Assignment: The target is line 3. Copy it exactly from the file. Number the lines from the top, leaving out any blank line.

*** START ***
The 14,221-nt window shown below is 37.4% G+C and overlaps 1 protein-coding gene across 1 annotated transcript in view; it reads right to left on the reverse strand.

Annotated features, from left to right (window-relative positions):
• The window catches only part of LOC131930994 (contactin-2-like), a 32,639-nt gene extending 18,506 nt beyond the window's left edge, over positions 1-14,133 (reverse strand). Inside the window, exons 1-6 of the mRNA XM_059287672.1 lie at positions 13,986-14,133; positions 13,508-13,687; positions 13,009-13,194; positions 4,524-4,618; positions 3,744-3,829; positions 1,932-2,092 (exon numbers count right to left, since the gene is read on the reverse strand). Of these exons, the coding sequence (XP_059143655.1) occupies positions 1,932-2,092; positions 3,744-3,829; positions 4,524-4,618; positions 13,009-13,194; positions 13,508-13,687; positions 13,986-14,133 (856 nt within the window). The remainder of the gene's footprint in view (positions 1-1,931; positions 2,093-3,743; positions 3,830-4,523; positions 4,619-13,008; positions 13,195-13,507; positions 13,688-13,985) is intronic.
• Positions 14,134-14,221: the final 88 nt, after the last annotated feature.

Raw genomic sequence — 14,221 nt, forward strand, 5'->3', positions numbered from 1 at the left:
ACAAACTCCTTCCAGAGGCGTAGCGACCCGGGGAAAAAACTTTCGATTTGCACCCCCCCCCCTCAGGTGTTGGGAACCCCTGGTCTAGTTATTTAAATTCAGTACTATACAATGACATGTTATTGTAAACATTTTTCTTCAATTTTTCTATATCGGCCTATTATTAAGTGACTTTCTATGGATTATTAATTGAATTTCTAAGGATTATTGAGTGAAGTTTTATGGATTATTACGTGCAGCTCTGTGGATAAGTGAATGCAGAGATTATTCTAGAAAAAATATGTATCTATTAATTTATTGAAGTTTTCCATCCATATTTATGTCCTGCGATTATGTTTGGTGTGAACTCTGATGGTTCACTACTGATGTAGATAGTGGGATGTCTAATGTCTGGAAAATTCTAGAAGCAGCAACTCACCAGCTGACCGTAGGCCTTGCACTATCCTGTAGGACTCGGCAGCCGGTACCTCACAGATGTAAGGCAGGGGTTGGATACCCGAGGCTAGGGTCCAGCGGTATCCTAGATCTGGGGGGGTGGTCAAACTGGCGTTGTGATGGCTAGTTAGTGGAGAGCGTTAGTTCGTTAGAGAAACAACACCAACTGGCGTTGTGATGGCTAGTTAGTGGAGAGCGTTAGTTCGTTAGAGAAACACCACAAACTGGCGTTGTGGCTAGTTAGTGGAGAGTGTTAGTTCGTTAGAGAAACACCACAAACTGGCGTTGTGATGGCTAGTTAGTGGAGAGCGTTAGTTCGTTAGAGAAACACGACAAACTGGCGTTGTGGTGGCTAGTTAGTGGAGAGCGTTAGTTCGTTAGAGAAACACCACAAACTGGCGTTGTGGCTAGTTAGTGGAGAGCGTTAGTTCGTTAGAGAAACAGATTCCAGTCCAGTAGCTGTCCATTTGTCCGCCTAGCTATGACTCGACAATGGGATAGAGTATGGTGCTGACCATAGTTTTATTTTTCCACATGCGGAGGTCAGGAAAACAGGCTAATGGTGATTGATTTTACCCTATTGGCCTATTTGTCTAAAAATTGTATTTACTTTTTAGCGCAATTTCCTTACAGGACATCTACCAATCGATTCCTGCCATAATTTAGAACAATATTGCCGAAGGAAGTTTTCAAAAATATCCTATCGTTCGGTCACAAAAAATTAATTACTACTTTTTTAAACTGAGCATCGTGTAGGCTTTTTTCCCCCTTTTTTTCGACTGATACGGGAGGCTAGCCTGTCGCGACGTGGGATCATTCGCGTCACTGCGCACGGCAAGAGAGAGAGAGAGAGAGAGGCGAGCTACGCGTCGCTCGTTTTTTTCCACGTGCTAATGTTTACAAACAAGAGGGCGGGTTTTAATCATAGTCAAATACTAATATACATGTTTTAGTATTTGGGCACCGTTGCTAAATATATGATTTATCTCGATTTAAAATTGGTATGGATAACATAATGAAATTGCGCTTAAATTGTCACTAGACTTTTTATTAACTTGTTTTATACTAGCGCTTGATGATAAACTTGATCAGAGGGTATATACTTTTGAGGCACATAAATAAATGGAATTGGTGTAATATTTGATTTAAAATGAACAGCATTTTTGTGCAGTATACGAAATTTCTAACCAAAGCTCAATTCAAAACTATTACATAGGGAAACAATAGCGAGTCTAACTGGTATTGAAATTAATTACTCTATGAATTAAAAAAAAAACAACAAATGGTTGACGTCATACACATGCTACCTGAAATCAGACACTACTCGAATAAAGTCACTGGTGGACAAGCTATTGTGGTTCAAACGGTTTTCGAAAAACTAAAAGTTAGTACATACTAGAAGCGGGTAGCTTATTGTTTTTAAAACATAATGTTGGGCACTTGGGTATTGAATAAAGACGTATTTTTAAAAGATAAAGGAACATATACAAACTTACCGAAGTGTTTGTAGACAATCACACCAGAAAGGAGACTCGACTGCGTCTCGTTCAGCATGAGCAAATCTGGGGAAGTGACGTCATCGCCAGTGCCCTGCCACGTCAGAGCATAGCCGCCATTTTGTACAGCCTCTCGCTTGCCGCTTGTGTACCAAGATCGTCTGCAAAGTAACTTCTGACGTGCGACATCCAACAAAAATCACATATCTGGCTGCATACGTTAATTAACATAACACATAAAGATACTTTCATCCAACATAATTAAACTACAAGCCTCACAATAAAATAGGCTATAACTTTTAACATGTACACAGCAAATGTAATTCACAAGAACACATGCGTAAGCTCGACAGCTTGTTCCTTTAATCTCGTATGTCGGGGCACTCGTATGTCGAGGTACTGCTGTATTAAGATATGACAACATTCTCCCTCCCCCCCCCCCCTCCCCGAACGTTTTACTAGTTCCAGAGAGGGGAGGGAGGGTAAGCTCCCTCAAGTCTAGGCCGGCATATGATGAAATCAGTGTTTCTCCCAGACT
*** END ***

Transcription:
• The window catches only part of LOC131930994 (contactin-2-like), a 32,639-nt gene extending 18,506 nt beyond the window's left edge, over positions 1-14,133 (reverse strand). Inside the window, exons 1-6 of the mRNA XM_059287672.1 lie at positions 13,986-14,133; positions 13,508-13,687; positions 13,009-13,194; positions 4,524-4,618; positions 3,744-3,829; positions 1,932-2,092 (exon numbers count right to left, since the gene is read on the reverse strand). Of these exons, the coding sequence (XP_059143655.1) occupies positions 1,932-2,092; positions 3,744-3,829; positions 4,524-4,618; positions 13,009-13,194; positions 13,508-13,687; positions 13,986-14,133 (856 nt within the window). The remainder of the gene's footprint in view (positions 1-1,931; positions 2,093-3,743; positions 3,830-4,523; positions 4,619-13,008; positions 13,195-13,507; positions 13,688-13,985) is intronic.